In decision block 230, if more sets of spam characteristics remain to be tested in the candidate image, in block 235 the next set of spam characteristics can be retrieved and the process can be repeated in blocks 225 through 245. Once no more sets of spam characteristics remain to be applied, in decision block 250 it can be determined whether the sum total score exceeds a threshold value. If not, in block 265 the candidate image can be processed as a permissible fax transmission. Otherwise, if the sum total score exceeds the threshold value, the candidate image can be labeled as spam fax and discarded in block 255. Additionally, in block 260 the set of spam characteristics in the knowledge base can be re-tuned with the non-rasterized image data present in the candidate fax.
Importantly, the determination of whether a candidate image is spam can be performed through a user-configurable weighting of different characteristics of spam as defined within the knowledge base. To that end,
It will be recognized by the skilled artisan, that not all spam tests 320 will be considered equally in the sum total evaluation of whether a candidate fax image is a spam fax. Accordingly, each of the results 330 can be weighted 340 according to the importance of the spam test 320. The weighted sum 350 can be evaluated against a threshold 350 to determine whether the candidate image is spam fax or a legitimate fax.
The present invention can be realized in hardware, software, or a combination of hardware and software. An implementation of the method and system of the present invention can be realized in a centralized fashion in one computer system, or in a distributed fashion where different elements are spread across several interconnected computer systems. Any kind of computer system, or other apparatus adapted for carrying out the methods described herein, is suited to perform the functions described herein.
A typical combination of hardware and software could be a general purpose computer system with a computer program that, when being loaded and executed, controls the computer system such that it carries out the methods described herein. The present invention can also be embedded in a computer program product, which comprises all the features enabling the implementation of the methods described herein, and which, when loaded in a computer system is able to carry out these methods.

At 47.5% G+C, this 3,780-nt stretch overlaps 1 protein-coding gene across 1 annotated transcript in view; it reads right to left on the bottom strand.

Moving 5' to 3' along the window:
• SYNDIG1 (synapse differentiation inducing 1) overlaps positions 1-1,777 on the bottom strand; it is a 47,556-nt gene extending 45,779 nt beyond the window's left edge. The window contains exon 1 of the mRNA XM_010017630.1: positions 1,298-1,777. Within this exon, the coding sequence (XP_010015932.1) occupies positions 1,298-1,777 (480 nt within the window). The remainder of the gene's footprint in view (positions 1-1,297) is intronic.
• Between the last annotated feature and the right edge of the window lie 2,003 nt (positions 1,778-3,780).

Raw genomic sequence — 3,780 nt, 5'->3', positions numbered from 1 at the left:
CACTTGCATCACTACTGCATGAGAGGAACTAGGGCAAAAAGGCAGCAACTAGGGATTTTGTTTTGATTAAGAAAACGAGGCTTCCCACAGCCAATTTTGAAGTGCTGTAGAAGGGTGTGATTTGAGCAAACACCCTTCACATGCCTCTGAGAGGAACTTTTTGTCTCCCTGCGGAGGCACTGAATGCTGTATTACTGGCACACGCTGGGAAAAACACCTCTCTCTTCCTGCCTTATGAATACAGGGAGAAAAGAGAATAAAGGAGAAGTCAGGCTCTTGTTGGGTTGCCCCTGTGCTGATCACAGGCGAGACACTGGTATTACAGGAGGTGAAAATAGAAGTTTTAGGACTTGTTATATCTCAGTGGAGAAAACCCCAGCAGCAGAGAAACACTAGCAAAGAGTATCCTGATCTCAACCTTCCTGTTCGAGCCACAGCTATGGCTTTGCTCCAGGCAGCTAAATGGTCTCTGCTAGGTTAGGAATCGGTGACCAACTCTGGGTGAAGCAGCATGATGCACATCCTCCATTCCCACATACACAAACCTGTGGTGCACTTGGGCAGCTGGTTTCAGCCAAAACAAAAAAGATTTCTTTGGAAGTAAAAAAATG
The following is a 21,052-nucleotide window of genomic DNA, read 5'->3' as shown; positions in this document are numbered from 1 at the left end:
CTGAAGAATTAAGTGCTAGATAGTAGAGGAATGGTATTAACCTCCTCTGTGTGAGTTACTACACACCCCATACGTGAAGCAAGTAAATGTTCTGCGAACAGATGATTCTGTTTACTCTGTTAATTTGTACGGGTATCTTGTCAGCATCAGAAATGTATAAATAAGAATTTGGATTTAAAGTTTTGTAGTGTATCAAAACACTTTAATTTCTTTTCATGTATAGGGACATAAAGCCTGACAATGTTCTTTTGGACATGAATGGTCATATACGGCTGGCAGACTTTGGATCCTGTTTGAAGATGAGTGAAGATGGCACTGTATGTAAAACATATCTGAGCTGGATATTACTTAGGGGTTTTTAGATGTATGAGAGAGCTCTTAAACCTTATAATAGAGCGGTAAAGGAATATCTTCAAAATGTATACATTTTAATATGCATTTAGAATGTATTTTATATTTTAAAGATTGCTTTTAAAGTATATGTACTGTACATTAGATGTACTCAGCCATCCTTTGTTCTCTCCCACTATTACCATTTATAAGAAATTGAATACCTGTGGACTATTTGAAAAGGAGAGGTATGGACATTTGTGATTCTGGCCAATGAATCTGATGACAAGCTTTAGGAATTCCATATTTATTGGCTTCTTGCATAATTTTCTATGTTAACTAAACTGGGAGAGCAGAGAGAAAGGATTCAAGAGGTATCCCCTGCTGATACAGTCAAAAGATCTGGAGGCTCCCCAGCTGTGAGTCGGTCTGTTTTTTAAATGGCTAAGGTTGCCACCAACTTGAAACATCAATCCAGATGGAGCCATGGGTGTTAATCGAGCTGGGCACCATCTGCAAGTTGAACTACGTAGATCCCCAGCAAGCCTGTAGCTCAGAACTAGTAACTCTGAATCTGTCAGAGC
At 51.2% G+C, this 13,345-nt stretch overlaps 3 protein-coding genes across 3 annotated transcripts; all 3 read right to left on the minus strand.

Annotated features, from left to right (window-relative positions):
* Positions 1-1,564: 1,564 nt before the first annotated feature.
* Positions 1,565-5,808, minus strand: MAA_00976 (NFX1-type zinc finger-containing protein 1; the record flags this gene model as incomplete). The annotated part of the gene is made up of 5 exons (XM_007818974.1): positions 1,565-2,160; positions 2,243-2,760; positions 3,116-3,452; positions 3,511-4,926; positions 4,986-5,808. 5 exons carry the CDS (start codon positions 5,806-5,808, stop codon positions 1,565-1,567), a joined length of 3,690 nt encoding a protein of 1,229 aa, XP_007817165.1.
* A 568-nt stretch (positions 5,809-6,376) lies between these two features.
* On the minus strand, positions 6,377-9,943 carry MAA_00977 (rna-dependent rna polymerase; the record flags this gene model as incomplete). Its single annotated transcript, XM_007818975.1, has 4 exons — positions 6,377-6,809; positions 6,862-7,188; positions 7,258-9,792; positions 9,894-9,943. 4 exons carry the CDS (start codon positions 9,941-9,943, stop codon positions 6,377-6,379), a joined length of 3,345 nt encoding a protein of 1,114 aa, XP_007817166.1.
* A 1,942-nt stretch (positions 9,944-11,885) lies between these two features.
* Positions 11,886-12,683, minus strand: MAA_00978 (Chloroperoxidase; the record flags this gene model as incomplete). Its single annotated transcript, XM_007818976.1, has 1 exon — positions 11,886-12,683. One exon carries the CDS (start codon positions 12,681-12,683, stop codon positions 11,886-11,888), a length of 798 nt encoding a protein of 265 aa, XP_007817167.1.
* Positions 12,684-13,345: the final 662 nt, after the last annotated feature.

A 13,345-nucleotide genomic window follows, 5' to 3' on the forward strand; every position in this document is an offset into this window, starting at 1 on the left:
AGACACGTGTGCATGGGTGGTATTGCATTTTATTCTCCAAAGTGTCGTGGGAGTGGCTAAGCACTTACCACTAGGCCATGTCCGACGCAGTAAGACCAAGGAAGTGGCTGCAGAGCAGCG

Computer program or application in the present context means any expression, in any language, code or notation, of a set of instructions intended to cause a system having an information processing capability to perform a particular function either directly or after either or both of the following a) conversion to another language, code or notation; b) reproduction in a different material form. Significantly, this invention can be embodied in other specific forms without departing from the spirit or essential attributes thereof, and accordingly, reference should be had to the following claims, rather than to the foregoing specification, as indicating the scope of the invention.
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|U.S. Classification||358/1.15, 358/468, 358/402|
|International Classification||H04N1/00, H04N1/32, G06F15/00|
|Cooperative Classification||H04N1/32021, H04N1/32005, H04N1/3201|
|European Classification||H04N1/32A4, H04N1/32A2, H04N1/32A|